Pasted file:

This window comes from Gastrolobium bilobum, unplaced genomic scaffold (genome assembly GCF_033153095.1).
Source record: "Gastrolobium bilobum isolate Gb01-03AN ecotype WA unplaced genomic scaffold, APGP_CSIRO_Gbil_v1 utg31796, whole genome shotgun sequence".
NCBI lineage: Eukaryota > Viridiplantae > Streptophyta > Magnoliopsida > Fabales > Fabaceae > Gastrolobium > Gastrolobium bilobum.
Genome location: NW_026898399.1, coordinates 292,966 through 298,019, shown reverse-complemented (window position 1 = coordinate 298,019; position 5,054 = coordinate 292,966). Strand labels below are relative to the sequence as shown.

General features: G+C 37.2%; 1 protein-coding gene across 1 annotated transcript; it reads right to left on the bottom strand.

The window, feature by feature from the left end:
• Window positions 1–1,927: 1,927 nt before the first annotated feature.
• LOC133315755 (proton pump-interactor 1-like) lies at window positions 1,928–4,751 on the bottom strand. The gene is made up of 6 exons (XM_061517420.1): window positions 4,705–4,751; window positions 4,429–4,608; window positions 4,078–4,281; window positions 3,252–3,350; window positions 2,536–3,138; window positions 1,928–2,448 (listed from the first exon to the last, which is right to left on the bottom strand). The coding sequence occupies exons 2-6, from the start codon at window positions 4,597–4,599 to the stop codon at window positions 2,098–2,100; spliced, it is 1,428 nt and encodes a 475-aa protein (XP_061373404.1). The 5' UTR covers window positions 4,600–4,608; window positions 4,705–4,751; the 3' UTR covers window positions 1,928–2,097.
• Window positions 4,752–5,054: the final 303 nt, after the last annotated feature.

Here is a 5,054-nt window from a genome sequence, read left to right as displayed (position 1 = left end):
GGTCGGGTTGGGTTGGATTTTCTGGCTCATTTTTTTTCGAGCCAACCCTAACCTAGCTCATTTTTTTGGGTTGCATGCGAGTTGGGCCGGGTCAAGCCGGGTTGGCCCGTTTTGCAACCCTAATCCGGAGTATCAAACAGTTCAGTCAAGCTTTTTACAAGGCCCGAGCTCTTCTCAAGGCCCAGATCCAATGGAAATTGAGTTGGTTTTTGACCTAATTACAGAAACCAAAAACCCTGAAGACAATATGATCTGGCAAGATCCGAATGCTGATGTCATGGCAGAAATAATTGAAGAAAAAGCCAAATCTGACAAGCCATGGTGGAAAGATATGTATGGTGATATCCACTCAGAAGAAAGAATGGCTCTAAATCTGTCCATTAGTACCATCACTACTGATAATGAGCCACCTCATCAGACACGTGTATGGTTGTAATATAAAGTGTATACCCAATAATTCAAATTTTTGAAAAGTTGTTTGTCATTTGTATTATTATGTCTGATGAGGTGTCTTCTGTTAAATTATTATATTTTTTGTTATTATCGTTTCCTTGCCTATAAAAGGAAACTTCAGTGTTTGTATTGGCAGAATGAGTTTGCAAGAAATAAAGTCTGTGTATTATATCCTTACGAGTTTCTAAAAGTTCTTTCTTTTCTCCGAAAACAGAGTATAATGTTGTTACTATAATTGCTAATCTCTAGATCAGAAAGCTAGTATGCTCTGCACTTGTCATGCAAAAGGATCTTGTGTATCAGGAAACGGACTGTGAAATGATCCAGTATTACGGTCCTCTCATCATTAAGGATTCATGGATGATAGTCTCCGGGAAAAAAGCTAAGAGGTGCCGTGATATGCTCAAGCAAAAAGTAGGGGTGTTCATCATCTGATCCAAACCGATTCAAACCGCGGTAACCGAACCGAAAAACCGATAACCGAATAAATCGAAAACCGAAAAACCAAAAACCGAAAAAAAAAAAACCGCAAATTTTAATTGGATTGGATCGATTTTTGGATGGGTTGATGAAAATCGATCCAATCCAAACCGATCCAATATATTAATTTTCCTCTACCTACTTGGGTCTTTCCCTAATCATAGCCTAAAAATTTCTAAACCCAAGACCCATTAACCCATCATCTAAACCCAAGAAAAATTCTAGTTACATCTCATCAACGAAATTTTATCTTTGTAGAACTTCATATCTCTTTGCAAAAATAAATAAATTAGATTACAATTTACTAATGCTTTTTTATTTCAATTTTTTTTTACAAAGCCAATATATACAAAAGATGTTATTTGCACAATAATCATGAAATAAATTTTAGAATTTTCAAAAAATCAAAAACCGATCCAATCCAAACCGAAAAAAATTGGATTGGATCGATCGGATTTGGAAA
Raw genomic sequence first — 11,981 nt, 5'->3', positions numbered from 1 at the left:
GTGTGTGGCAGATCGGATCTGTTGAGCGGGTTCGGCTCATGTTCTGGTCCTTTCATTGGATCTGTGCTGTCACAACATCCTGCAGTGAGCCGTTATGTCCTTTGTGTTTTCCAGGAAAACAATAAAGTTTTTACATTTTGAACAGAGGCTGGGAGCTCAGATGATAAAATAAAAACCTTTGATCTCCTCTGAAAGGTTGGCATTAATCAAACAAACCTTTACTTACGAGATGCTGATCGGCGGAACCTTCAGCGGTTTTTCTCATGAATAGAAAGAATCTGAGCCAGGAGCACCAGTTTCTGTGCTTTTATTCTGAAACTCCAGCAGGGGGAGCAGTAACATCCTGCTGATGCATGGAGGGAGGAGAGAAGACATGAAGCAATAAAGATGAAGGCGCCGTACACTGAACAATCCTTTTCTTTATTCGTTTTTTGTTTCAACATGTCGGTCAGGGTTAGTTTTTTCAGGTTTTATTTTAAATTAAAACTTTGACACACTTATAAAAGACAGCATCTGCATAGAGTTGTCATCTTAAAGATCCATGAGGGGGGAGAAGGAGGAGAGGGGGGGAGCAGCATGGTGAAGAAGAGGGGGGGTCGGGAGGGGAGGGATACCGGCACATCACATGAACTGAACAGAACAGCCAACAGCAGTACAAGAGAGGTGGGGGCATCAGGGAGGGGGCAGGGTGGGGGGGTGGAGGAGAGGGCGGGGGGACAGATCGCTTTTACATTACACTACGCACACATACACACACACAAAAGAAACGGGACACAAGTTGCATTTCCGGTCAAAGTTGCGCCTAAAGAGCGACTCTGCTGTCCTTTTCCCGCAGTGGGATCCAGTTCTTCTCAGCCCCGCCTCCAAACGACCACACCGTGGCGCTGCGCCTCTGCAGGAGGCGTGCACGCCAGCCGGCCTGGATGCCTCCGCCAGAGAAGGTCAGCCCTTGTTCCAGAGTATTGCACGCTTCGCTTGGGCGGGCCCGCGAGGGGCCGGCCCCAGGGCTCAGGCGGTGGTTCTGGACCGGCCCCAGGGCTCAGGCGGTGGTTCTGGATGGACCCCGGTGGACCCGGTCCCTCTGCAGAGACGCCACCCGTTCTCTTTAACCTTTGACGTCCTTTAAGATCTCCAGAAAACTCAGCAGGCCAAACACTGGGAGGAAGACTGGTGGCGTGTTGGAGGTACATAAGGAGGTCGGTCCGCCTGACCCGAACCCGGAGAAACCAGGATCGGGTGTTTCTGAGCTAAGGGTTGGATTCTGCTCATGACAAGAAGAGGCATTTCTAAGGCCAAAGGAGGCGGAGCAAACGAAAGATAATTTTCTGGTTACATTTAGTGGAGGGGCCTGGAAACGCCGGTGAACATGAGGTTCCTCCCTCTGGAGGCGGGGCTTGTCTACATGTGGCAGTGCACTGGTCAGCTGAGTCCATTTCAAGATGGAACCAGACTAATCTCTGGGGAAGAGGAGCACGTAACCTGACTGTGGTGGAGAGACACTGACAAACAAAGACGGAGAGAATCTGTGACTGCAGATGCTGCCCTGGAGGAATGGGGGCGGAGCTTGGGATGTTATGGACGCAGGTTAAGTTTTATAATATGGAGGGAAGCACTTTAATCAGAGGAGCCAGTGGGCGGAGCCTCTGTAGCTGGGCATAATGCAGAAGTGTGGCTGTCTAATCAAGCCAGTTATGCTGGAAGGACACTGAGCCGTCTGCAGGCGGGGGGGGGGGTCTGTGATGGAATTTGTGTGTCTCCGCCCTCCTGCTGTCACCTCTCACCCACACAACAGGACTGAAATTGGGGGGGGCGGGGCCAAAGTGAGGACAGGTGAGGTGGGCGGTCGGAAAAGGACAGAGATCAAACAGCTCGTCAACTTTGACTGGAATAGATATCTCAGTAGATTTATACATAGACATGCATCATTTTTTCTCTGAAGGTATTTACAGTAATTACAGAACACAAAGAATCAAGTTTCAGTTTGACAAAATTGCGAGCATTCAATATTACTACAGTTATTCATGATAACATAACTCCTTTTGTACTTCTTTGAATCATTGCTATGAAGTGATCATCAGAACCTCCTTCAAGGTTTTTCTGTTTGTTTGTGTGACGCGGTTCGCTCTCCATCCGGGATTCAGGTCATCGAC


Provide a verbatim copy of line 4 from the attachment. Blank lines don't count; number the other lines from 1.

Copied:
Genome location: NW_026898399.1, coordinates 292,966 through 298,019, shown reverse-complemented (window position 1 = coordinate 298,019; position 5,054 = coordinate 292,966). Strand labels below are relative to the sequence as shown.